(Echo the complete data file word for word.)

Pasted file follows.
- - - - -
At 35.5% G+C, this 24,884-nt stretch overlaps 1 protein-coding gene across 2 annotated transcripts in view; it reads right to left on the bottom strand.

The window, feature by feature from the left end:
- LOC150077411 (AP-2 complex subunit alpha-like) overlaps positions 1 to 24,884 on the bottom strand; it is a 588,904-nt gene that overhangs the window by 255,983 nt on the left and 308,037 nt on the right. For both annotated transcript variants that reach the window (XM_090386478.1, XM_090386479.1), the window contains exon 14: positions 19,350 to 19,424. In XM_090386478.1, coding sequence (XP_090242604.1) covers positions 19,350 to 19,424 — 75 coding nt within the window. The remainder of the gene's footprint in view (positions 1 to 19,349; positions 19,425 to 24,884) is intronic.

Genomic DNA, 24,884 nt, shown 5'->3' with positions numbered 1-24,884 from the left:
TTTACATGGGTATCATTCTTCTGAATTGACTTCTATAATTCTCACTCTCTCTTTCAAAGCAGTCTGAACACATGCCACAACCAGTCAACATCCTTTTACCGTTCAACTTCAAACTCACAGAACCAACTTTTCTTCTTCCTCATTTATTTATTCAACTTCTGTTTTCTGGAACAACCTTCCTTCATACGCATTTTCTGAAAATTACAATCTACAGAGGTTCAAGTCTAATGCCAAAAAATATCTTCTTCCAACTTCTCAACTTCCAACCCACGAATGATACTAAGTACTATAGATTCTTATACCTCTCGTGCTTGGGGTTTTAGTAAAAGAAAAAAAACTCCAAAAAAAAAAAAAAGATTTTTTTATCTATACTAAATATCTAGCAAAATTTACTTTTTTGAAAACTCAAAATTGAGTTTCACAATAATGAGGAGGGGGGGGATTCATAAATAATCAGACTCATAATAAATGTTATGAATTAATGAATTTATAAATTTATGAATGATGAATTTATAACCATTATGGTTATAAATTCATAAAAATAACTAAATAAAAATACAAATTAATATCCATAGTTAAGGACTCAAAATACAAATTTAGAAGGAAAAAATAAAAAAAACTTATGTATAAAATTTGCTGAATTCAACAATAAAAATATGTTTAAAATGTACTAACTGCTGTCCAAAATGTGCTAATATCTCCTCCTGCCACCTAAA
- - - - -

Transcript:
At 35.5% G+C, this 24,884-nt stretch overlaps 1 protein-coding gene across 2 annotated transcripts in view; it reads right to left on the bottom strand.

The window, feature by feature from the left end:
- LOC150077411 (AP-2 complex subunit alpha-like) overlaps positions 1 to 24,884 on the bottom strand; it is a 588,904-nt gene that overhangs the window by 255,983 nt on the left and 308,037 nt on the right. For both annotated transcript variants that reach the window (XM_090386478.1, XM_090386479.1), the window contains exon 14: positions 19,350 to 19,424. In XM_090386478.1, coding sequence (XP_090242604.1) covers positions 19,350 to 19,424 — 75 coding nt within the window. The remainder of the gene's footprint in view (positions 1 to 19,349; positions 19,425 to 24,884) is intronic.

Genomic DNA, 24,884 nt, shown 5'->3' with positions numbered 1-24,884 from the left:
TTTACATGGGTATCATTCTTCTGAATTGACTTCTATAATTCTCACTCTCTCTTTCAAAGCAGTCTGAACACATGCCACAACCAGTCAACATCCTTTTACCGTTCAACTTCAAACTCACAGAACCAACTTTTCTTCTTCCTCATTTATTTATTCAACTTCTGTTTTCTGGAACAACCTTCCTTCATACGCATTTTCTGAAAATTACAATCTACAGAGGTTCAAGTCTAATGCCAAAAAATATCTTCTTCCAACTTCTCAACTTCCAACCCACGAATGATACTAAGTACTATAGATTCTTATACCTCTCGTGCTTGGGGTTTTAGTAAAAGAAAAAAAACTCCAAAAAAAAAAAAAAGATTTTTTTATCTATACTAAATATCTAGCAAAATTTACTTTTTTGAAAACTCAAAATTGAGTTTCACAATAATGAGGAGGGGGGGGATTCATAAATAATCAGACTCATAATAAATGTTATGAATTAATGAATTTATAAATTTATGAATGATGAATTTATAACCATTATGGTTATAAATTCATAAAAATAACTAAATAAAAATACAAATTAATATCCATAGTTAAGGACTCAAAATACAAATTTAGAAGGAAAAAATAAAAAAAACTTATGTATAAAATTTGCTGAATTCAACAATAAAAATATGTTTAAAATGTACTAACTGCTGTCCAAAATGTGCTAATATCTCCTCCTGCCACCTAAA